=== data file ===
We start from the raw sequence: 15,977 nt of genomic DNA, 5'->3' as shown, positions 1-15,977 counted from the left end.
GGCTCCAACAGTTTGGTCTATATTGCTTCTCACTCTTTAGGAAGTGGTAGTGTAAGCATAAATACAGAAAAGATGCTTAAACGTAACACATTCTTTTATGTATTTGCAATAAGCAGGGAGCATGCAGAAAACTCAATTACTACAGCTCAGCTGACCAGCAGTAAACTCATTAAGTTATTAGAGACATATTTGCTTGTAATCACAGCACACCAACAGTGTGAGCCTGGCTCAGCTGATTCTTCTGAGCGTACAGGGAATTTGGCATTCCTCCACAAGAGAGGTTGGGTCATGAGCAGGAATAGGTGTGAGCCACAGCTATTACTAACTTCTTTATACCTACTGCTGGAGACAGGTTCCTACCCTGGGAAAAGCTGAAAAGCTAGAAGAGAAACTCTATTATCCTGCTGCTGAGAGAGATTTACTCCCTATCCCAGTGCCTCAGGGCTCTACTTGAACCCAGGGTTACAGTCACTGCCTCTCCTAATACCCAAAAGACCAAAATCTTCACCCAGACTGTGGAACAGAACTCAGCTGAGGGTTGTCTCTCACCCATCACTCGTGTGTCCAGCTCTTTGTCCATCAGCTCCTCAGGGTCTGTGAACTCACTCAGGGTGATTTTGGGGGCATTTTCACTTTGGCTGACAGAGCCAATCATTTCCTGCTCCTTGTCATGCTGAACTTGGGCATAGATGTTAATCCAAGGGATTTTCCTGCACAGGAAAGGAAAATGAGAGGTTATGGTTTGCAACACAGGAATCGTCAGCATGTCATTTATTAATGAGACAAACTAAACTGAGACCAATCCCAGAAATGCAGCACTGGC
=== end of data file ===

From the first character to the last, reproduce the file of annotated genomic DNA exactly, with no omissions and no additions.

We start from the raw sequence: 15,977 nt of genomic DNA, 5'->3' as shown, positions 1-15,977 counted from the left end.
GGCTCCAACAGTTTGGTCTATATTGCTTCTCACTCTTTAGGAAGTGGTAGTGTAAGCATAAATACAGAAAAGATGCTTAAACGTAACACATTCTTTTATGTATTTGCAATAAGCAGGGAGCATGCAGAAAACTCAATTACTACAGCTCAGCTGACCAGCAGTAAACTCATTAAGTTATTAGAGACATATTTGCTTGTAATCACAGCACACCAACAGTGTGAGCCTGGCTCAGCTGATTCTTCTGAGCGTACAGGGAATTTGGCATTCCTCCACAAGAGAGGTTGGGTCATGAGCAGGAATAGGTGTGAGCCACAGCTATTACTAACTTCTTTATACCTACTGCTGGAGACAGGTTCCTACCCTGGGAAAAGCTGAAAAGCTAGAAGAGAAACTCTATTATCCTGCTGCTGAGAGAGATTTACTCCCTATCCCAGTGCCTCAGGGCTCTACTTGAACCCAGGGTTACAGTCACTGCCTCTCCTAATACCCAAAAGACCAAAATCTTCACCCAGACTGTGGAACAGAACTCAGCTGAGGGTTGTCTCTCACCCATCACTCGTGTGTCCAGCTCTTTGTCCATCAGCTCCTCAGGGTCTGTGAACTCACTCAGGGTGATTTTGGGGGCATTTTCACTTTGGCTGACAGAGCCAATCATTTCCTGCTCCTTGTCATGCTGAACTTGGGCATAGATGTTAATCCAAGGGATTTTCCTGCACAGGAAAGGAAAATGAGAGGTTATGGTTTGCAACACAGGAATCGTCAGCATGTCATTTATTAATGAGACAAACTAAACTGAGACCAATCCCAGAAATGCAGCACTGGC